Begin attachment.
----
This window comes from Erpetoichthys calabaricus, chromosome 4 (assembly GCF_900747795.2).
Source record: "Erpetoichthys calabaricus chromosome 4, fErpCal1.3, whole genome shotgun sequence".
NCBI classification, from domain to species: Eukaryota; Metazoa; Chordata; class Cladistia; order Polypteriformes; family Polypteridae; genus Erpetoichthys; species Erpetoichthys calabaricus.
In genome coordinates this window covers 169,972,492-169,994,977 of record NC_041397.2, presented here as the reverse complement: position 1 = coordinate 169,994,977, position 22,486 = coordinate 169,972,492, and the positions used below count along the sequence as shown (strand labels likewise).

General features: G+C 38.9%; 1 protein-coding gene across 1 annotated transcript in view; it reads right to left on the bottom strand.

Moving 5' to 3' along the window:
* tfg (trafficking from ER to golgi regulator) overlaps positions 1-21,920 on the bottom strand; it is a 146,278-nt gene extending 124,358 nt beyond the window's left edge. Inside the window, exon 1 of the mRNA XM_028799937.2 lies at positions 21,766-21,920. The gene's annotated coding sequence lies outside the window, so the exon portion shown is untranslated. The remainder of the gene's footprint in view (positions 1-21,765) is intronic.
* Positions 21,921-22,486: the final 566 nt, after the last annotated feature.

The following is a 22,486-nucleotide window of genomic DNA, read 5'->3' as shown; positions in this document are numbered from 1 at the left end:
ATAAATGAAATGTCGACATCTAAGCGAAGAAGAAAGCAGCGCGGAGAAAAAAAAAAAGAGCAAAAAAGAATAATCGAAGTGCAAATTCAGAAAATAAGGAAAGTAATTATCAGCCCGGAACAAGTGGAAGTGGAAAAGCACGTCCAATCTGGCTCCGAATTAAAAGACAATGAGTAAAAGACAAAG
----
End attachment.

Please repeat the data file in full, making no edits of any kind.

This window comes from Erpetoichthys calabaricus, chromosome 4 (assembly GCF_900747795.2).
Source record: "Erpetoichthys calabaricus chromosome 4, fErpCal1.3, whole genome shotgun sequence".
NCBI classification, from domain to species: Eukaryota; Metazoa; Chordata; class Cladistia; order Polypteriformes; family Polypteridae; genus Erpetoichthys; species Erpetoichthys calabaricus.
In genome coordinates this window covers 169,972,492-169,994,977 of record NC_041397.2, presented here as the reverse complement: position 1 = coordinate 169,994,977, position 22,486 = coordinate 169,972,492, and the positions used below count along the sequence as shown (strand labels likewise).

General features: G+C 38.9%; 1 protein-coding gene across 1 annotated transcript in view; it reads right to left on the bottom strand.

Moving 5' to 3' along the window:
* tfg (trafficking from ER to golgi regulator) overlaps positions 1-21,920 on the bottom strand; it is a 146,278-nt gene extending 124,358 nt beyond the window's left edge. Inside the window, exon 1 of the mRNA XM_028799937.2 lies at positions 21,766-21,920. The gene's annotated coding sequence lies outside the window, so the exon portion shown is untranslated. The remainder of the gene's footprint in view (positions 1-21,765) is intronic.
* Positions 21,921-22,486: the final 566 nt, after the last annotated feature.

The following is a 22,486-nucleotide window of genomic DNA, read 5'->3' as shown; positions in this document are numbered from 1 at the left end:
ATAAATGAAATGTCGACATCTAAGCGAAGAAGAAAGCAGCGCGGAGAAAAAAAAAAAGAGCAAAAAAGAATAATCGAAGTGCAAATTCAGAAAATAAGGAAAGTAATTATCAGCCCGGAACAAGTGGAAGTGGAAAAGCACGTCCAATCTGGCTCCGAATTAAAAGACAATGAGTAAAAGACAAAG